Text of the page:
Tuesday, February 16, 2010

Dealing with Weather

Buried under a mountain of snow, I've spent the morning revising (for the second time) my syllabus for my Tuesday/Thursday class. Between my grandmother's funeral, a sick day, and two snow days, well, as you might imagine, the schedule has had to change. I was able to shift things around in such a way that I haven't cut any material (yet - one more closing and we're fucked and that's when I'll have to just eliminate something), but the whole thing sucks. This class hasn't exactly been the most dynamic I've ever taught, and these cancellations are not helping to change the vibe in there. At this point, I think I may just need to accept that this class is not going to set the world on fire this semester. The time for me to change the vibe may have passed, if that time ever existed.

I posted a status update on Fb about the uncoolness of this latest cancellation, and a friend commented that this is the sort of situation where having part of the work of a course - if not the entire course - online can be helpful. I know that's the back-up plan our university pushed with fears about a massive flu outbreak, and as you guys might suspect, I'm comfortable with online stuff so my resistance to that as a solution doesn't come from some anti-technology stance. But I really don't think that the Internet solves the problems that I've got with this class, or could.

Because here's the thing: the issue is not actually about the material of the course not being able to be covered. I mean, it's a literature course: if you can't read when you're snowed in, then when can you read? The issue is more about getting students to dig deeply into the material, and in a F2F class, the place where that gets modeled is in the classroom. While in the online class I teach I've tried to find ways (and I think have somewhat succeeded) to produce a similar sort of active engagement and deep digging, what I've found in that environment is that it takes me about two weeks of the semester just to address the technology learning curve with those students, as well as to get them used to being active in an online environment. And this is with students who signed up for an online course.

And this is why I feel like the whole "but teh Internets are the future! No more changing of course schedules due to snow or the flu or whatever!" thing isn't realistic, at least for the students that I teach. Because in a F2F class, I don't take the time up front to acculturate students to working in an online environment, and so to spring that on them when the world becomes a snow globe wouldn't really be a reasonable substitute for what I'd have them do in class. In addition, there are two major impediments to the whole "let's move it online!" thing with my students:

  • Most of my students don't really know how to use much of Blackboard. Sure, they can find course documents or they can check their grades. But they don't know how to use the discussion board, they don't know how to participate effectively in an online discussion, they don't know how to use the "online classroom" function.
  • Many of my students don't actually have internet access at home. I know, right? But seriously: they don't. And it's unreasonable to expect that they should when they are not enrolled in an online course.
The fact of the matter is, if I've learned anything from developing and teaching an online course, I've learned that teaching effectively in an online environment requires different teaching practices than teaching in a F2F classroom. One has to rethink everything, including how one "lectures," generates and leads discussion, designs assignments, and gives feedback. I imagine that a similar rethinking would really need to happen if one were going to do the hybrid F2F/online thing effectively, too. And so the whole, "hey, just move it all online if there are too many cancellations" thing strikes me as really bad pedagogy and as a failure to acknowledge how much thought and care good teaching requires.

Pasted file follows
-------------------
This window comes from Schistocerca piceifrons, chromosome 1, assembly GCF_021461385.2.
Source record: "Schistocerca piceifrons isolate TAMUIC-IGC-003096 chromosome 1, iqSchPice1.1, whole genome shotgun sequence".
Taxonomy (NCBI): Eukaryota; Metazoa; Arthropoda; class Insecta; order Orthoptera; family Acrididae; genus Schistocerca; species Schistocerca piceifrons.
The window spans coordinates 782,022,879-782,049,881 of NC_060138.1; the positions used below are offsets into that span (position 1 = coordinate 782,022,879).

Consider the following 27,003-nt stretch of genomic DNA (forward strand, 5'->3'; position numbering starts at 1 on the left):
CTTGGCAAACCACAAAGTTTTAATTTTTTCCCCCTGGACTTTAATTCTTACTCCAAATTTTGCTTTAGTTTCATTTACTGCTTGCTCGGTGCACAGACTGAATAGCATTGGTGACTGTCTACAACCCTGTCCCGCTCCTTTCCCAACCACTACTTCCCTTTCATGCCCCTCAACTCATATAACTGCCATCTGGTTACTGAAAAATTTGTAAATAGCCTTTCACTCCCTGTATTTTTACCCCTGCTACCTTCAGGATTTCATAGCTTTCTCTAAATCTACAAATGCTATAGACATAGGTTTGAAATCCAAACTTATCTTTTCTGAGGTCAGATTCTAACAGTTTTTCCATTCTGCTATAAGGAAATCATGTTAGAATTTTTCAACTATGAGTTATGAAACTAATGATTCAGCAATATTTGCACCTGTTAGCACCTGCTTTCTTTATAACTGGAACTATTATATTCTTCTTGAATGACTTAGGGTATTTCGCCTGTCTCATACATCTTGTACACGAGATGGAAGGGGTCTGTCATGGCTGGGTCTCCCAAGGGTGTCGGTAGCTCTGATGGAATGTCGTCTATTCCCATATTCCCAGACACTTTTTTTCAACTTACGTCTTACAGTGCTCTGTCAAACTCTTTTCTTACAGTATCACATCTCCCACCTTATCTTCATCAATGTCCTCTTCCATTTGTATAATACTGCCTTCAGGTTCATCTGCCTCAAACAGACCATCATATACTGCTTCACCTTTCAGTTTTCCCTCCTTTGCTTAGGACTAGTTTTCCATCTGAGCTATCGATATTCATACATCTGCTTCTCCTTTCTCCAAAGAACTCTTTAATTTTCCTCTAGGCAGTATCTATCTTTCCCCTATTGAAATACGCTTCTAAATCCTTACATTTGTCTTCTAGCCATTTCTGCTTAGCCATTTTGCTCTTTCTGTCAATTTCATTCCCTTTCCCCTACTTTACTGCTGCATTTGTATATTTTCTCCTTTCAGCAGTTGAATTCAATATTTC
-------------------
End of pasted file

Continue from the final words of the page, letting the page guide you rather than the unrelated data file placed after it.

Now, some might say that I'm just being contrary, that nobody thinks "moving it online" is going to be as effective as teaching the course as designed but that it's the way to make the best of a bad situation. Well, ok. I guess. Maybe. But in what way is that better than shifting the course schedule around? I don't really think it is. And actually, doing it right would be a ton more work than just shifting the course schedule around, both for students and for faculty, a ton of work that would produce really weak results. I'm not into things that are more work when the results aren't worth it.

But I'm willing to entertain the notion that I'm being closed-minded here. So have you "moved it online" as a back-up plan? If so, how has that worked for you?


Inside the Philosophy Factory said...

I'm doing a hybrid class right now -- and I'm finding that I need help constructing and moderating on-line discussions.

I've decided that hybrid courses are a good option to reduce the impact of our large philosophy courses, but the downside is that the discussions need to be more robust...

Caution Flag said...

I decided to move toward a web-enhanced structure this term and was really excited about it until the first day when a student announced that she would be visiting my boss because she didn't have internet access. I did understand her point that she enrolled in a F2F class, but the web-enhanced part was only for essay submissions and not even for discussion boards. I'll admit that each day when class starts and that student is still there (and always with a new threat of needing to visit my boss)my enthusiasm deflates a bit more.

TiredProf said...

It truly depends on the group of students, I've found (I've used some sort of online enhancement of my classes since 1997). I moved a good portion of one of my classes online a few years ago (sophomores, mostly) and automated assessment and some discussion but came back to a more traditional approach, as I found many of the students weren't disciplined enough to get the work done (at least when they're sitting in your class you can engage them).